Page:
Last week I was part of a rather heated discussion on facebook about Texas’ budget woes and proposed cuts to its education budget. One of the people involved in the discussion was a school adminstrator. I asked him how he would solve the supposed education cuts. He wrote this:
“A .01% increase in taxes would prevent all this. That’s $150 a year on a $150,000 house.”
.01% increase in taxes…
Seems really low, doesn’t it? It’s not. Here is how it translates into taxes:
My house is worth roughly $150,000 on the tax rolls. We paid $3,500 in property taxes last year. If they were to increase another $150, it would represent a 4.3% increase as I show in my math:
The reason for the difference is that the .01% increase is PER $100 of value.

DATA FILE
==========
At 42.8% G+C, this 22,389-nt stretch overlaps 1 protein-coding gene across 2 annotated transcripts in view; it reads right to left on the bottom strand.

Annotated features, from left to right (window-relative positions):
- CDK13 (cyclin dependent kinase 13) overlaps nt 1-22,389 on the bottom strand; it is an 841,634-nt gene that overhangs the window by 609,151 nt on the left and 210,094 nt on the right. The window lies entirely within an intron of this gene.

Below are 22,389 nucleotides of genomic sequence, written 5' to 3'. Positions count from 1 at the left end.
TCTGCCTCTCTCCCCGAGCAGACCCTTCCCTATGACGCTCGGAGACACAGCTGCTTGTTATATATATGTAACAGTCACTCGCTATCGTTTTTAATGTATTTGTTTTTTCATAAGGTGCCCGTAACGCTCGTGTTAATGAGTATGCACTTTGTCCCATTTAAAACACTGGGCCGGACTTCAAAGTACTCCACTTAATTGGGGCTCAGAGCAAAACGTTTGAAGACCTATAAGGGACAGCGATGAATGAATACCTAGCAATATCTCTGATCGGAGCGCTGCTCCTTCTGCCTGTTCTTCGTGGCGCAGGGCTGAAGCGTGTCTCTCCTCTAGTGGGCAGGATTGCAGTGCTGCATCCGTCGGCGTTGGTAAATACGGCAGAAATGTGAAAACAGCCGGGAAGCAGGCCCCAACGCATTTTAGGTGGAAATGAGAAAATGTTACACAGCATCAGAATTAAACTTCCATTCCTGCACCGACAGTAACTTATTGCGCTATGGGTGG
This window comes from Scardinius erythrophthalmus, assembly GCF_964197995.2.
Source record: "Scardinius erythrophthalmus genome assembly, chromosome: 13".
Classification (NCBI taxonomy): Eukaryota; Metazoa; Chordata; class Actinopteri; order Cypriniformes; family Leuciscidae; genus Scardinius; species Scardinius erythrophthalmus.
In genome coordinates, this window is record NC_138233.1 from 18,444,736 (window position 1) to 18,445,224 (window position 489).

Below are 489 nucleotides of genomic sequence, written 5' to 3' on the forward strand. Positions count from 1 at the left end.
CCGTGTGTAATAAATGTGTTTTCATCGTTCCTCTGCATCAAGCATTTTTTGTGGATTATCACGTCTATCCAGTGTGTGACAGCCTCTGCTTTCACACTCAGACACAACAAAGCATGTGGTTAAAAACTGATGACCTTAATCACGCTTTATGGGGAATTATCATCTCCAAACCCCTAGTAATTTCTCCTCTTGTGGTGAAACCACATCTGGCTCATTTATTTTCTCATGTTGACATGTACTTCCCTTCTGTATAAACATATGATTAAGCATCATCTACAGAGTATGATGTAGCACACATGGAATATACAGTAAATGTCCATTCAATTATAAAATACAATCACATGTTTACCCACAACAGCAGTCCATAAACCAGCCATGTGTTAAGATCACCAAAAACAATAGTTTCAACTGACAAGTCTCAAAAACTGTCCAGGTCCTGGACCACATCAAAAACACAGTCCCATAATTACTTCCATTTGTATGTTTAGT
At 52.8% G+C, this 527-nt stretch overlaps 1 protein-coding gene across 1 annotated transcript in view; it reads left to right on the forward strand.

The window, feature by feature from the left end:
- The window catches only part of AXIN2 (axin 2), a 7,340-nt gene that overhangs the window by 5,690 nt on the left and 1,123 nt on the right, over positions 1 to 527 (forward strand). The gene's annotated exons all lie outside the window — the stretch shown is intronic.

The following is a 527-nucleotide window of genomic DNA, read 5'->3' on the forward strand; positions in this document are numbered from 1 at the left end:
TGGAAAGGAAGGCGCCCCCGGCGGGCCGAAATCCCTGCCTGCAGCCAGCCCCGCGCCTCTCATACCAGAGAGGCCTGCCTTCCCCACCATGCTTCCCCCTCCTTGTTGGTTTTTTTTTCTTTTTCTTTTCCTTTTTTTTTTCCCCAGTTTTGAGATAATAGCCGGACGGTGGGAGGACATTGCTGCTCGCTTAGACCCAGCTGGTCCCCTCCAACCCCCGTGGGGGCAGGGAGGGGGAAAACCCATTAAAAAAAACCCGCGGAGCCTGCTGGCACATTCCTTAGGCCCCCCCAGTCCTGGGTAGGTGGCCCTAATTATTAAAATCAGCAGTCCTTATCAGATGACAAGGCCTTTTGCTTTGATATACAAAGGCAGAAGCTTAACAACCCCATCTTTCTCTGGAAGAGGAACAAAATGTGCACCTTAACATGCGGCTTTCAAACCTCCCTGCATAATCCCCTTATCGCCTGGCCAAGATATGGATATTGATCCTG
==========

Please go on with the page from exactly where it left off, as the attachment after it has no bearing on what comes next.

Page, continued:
Politicians framed this issue in such a way to make it seem like the tax increase isn’t that much when in fact it’s MUCH more than they make it seem.
The guy got rather testy with me when I told him that I would not be willing to fork over another $150 per year. My reasoning is that although it’s “only” $150, it’s a tax increase. Once taxes go up (especially property taxes), they seldom if ever come back down again. Once this particular budget shortfall is cured by a tax increase, they’ll find another place to use the tax increase. Not only that, the $150 is based on property value, which will most likely increase in the future.